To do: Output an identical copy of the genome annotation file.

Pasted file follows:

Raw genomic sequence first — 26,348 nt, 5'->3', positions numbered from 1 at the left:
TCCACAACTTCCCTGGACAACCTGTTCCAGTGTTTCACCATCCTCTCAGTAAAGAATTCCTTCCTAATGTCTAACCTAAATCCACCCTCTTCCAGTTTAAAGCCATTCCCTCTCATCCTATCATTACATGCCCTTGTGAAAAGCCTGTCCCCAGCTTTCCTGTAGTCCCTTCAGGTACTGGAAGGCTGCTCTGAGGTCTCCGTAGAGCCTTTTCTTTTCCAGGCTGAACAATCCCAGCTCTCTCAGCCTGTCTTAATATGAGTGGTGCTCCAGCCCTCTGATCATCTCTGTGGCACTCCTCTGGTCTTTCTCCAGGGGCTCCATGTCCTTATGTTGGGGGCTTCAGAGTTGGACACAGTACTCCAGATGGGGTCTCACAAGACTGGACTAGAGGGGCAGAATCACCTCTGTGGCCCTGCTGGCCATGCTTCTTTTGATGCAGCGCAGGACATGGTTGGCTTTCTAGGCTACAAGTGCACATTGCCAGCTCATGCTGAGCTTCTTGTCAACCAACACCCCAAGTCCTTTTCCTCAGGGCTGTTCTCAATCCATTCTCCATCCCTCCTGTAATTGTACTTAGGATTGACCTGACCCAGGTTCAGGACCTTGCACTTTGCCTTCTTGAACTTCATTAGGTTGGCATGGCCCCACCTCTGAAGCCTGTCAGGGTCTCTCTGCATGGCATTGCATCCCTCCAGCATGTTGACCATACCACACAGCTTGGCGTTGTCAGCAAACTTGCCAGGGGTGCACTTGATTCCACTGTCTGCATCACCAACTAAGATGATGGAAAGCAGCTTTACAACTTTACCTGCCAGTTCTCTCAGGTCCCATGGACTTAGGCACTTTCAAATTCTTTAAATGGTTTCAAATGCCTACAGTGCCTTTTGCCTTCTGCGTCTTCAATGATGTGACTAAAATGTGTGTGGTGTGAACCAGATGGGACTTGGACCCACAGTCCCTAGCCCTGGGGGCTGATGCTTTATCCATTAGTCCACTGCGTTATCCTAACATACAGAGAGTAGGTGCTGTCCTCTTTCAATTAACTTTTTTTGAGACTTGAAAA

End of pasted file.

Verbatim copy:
Raw genomic sequence first — 26,348 nt, 5'->3', positions numbered from 1 at the left:
TCCACAACTTCCCTGGACAACCTGTTCCAGTGTTTCACCATCCTCTCAGTAAAGAATTCCTTCCTAATGTCTAACCTAAATCCACCCTCTTCCAGTTTAAAGCCATTCCCTCTCATCCTATCATTACATGCCCTTGTGAAAAGCCTGTCCCCAGCTTTCCTGTAGTCCCTTCAGGTACTGGAAGGCTGCTCTGAGGTCTCCGTAGAGCCTTTTCTTTTCCAGGCTGAACAATCCCAGCTCTCTCAGCCTGTCTTAATATGAGTGGTGCTCCAGCCCTCTGATCATCTCTGTGGCACTCCTCTGGTCTTTCTCCAGGGGCTCCATGTCCTTATGTTGGGGGCTTCAGAGTTGGACACAGTACTCCAGATGGGGTCTCACAAGACTGGACTAGAGGGGCAGAATCACCTCTGTGGCCCTGCTGGCCATGCTTCTTTTGATGCAGCGCAGGACATGGTTGGCTTTCTAGGCTACAAGTGCACATTGCCAGCTCATGCTGAGCTTCTTGTCAACCAACACCCCAAGTCCTTTTCCTCAGGGCTGTTCTCAATCCATTCTCCATCCCTCCTGTAATTGTACTTAGGATTGACCTGACCCAGGTTCAGGACCTTGCACTTTGCCTTCTTGAACTTCATTAGGTTGGCATGGCCCCACCTCTGAAGCCTGTCAGGGTCTCTCTGCATGGCATTGCATCCCTCCAGCATGTTGACCATACCACACAGCTTGGCGTTGTCAGCAAACTTGCCAGGGGTGCACTTGATTCCACTGTCTGCATCACCAACTAAGATGATGGAAAGCAGCTTTACAACTTTACCTGCCAGTTCTCTCAGGTCCCATGGACTTAGGCACTTTCAAATTCTTTAAATGGTTTCAAATGCCTACAGTGCCTTTTGCCTTCTGCGTCTTCAATGATGTGACTAAAATGTGTGTGGTGTGAACCAGATGGGACTTGGACCCACAGTCCCTAGCCCTGGGGGCTGATGCTTTATCCATTAGTCCACTGCGTTATCCTAACATACAGAGAGTAGGTGCTGTCCTCTTTCAATTAACTTTTTTTGAGACTTGAAAA